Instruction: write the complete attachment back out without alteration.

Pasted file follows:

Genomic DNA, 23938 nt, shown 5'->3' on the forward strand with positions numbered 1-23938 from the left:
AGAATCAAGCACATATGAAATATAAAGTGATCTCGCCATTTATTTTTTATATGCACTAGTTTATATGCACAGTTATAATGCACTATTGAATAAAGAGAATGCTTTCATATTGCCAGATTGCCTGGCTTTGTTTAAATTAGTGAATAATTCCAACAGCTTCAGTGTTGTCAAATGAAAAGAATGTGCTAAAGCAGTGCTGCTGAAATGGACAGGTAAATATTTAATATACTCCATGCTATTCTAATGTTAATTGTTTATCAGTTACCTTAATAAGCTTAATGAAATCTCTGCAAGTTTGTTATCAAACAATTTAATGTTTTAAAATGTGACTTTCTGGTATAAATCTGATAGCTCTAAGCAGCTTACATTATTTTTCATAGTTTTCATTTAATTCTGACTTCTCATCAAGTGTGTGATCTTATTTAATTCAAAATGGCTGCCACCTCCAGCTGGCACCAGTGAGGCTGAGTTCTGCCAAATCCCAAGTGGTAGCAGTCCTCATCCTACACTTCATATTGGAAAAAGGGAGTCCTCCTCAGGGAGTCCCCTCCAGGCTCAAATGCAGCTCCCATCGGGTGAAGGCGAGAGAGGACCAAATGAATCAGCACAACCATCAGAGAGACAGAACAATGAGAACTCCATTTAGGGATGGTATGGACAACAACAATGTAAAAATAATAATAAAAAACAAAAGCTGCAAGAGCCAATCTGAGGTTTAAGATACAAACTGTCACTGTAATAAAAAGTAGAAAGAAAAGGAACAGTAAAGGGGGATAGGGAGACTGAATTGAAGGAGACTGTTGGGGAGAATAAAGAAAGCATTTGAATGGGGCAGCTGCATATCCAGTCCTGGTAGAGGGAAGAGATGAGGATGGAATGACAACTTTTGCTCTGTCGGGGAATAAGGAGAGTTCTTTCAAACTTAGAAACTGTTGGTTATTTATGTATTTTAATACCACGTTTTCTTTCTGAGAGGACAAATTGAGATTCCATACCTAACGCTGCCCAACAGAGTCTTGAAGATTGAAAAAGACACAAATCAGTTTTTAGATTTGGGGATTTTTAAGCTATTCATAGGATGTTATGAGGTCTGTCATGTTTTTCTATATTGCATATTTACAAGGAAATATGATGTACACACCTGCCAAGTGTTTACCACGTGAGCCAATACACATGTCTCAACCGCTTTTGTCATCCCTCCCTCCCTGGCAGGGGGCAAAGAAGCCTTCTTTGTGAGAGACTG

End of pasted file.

Genomic DNA, 23938 nt, shown 5'->3' on the forward strand with positions numbered 1-23938 from the left:
AGAATCAAGCACATATGAAATATAAAGTGATCTCGCCATTTATTTTTTATATGCACTAGTTTATATGCACAGTTATAATGCACTATTGAATAAAGAGAATGCTTTCATATTGCCAGATTGCCTGGCTTTGTTTAAATTAGTGAATAATTCCAACAGCTTCAGTGTTGTCAAATGAAAAGAATGTGCTAAAGCAGTGCTGCTGAAATGGACAGGTAAATATTTAATATACTCCATGCTATTCTAATGTTAATTGTTTATCAGTTACCTTAATAAGCTTAATGAAATCTCTGCAAGTTTGTTATCAAACAATTTAATGTTTTAAAATGTGACTTTCTGGTATAAATCTGATAGCTCTAAGCAGCTTACATTATTTTTCATAGTTTTCATTTAATTCTGACTTCTCATCAAGTGTGTGATCTTATTTAATTCAAAATGGCTGCCACCTCCAGCTGGCACCAGTGAGGCTGAGTTCTGCCAAATCCCAAGTGGTAGCAGTCCTCATCCTACACTTCATATTGGAAAAAGGGAGTCCTCCTCAGGGAGTCCCCTCCAGGCTCAAATGCAGCTCCCATCGGGTGAAGGCGAGAGAGGACCAAATGAATCAGCACAACCATCAGAGAGACAGAACAATGAGAACTCCATTTAGGGATGGTATGGACAACAACAATGTAAAAATAATAATAAAAAACAAAAGCTGCAAGAGCCAATCTGAGGTTTAAGATACAAACTGTCACTGTAATAAAAAGTAGAAAGAAAAGGAACAGTAAAGGGGGATAGGGAGACTGAATTGAAGGAGACTGTTGGGGAGAATAAAGAAAGCATTTGAATGGGGCAGCTGCATATCCAGTCCTGGTAGAGGGAAGAGATGAGGATGGAATGACAACTTTTGCTCTGTCGGGGAATAAGGAGAGTTCTTTCAAACTTAGAAACTGTTGGTTATTTATGTATTTTAATACCACGTTTTCTTTCTGAGAGGACAAATTGAGATTCCATACCTAACGCTGCCCAACAGAGTCTTGAAGATTGAAAAAGACACAAATCAGTTTTTAGATTTGGGGATTTTTAAGCTATTCATAGGATGTTATGAGGTCTGTCATGTTTTTCTATATTGCATATTTACAAGGAAATATGATGTACACACCTGCCAAGTGTTTACCACGTGAGCCAATACACATGTCTCAACCGCTTTTGTCATCCCTCCCTCCCTGGCAGGGGGCAAAGAAGCCTTCTTTGTGAGAGACTG